In response to a recent query about security pitfalls surrounding social media, Jonathan Shuffler and I came up with the following tips and best practices:

  • When setting account security questions, do not use real answers.  A lot of security questions ask publicly available information, e.g., What is your favorite sports team?  An attacker would need only a few minutes to search your profile to discover what sports team you have been rooting for.  Make up an answer you can remember or answer with the opposite of the question.
  • Enable two-factor authentication for all your social media accounts.  Popular social media platforms such as Facebook, Twitter, Instagram, LinkedIn, and many others have rolled out two-factor authentication.  Two-factor authentication is one of the best ways to protect your account from being directly compromised.  This authentication can protect your account even if the attacker has your password.
  • Use a different username and password combination for everything.  This is an old strategy that is often not followed because it is difficult.  Luckily, a password manager can make this less difficult; just be sure you take the proper steps to protect your password data. Never use the same username and password combination in order to minimize the damage when a breach occurs.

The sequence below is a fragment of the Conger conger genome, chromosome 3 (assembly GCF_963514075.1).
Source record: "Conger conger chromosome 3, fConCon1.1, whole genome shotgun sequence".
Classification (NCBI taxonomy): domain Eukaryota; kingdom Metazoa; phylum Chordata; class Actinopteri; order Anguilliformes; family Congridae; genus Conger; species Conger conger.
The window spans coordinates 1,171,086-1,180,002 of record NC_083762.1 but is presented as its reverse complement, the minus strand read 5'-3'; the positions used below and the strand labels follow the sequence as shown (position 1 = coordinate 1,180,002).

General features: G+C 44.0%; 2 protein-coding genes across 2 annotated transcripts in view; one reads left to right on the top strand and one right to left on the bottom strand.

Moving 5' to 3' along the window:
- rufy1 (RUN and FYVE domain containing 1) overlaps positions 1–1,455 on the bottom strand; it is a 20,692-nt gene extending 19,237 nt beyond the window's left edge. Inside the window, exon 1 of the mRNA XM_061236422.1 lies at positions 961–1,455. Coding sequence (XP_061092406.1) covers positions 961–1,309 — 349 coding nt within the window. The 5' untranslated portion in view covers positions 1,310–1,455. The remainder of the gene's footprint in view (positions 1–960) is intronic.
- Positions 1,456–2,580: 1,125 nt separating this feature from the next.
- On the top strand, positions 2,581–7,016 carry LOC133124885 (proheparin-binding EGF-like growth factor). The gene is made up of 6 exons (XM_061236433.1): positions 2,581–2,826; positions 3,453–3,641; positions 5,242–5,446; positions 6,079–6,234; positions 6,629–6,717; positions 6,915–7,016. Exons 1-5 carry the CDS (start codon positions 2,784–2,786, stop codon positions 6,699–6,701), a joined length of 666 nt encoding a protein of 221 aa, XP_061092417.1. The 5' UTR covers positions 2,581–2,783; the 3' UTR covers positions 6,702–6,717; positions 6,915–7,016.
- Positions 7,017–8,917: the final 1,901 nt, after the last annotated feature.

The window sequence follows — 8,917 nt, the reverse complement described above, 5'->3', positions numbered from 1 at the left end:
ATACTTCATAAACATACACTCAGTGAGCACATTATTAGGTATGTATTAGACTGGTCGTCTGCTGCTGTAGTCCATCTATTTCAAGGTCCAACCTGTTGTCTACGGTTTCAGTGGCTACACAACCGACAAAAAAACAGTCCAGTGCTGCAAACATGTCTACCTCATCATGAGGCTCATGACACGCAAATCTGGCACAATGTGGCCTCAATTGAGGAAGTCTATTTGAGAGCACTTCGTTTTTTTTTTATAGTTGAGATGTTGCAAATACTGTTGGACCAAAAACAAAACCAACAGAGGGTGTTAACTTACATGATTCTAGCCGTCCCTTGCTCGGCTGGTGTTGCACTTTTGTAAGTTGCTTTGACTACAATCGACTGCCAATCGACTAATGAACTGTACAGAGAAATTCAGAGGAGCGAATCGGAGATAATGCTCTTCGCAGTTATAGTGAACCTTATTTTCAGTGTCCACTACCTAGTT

• Always configure your privacy settings.  Best practice is to keep your account private and searchable by only friends when the account is going to be used for personal information, e.g., Facebook.  If the social network is meant to be public, like Twitter, feel free to keep it open to the Internet but keep in mind that every Tweet is available to the world.  Above all things, always think twice before you share information to the world as there are no “take backs” on the Internet.
  • Be careful when adding or accepting people on social media platforms.  It is common for an attacker to copy a picture of one of your friends to use an their own.  If your account is going to be used for semi-private information validate that the request is actually coming from the person that sent it.  If you are friending strangers, keep in mind the muscular man or pretty woman could very well be a program or spammer in disguise.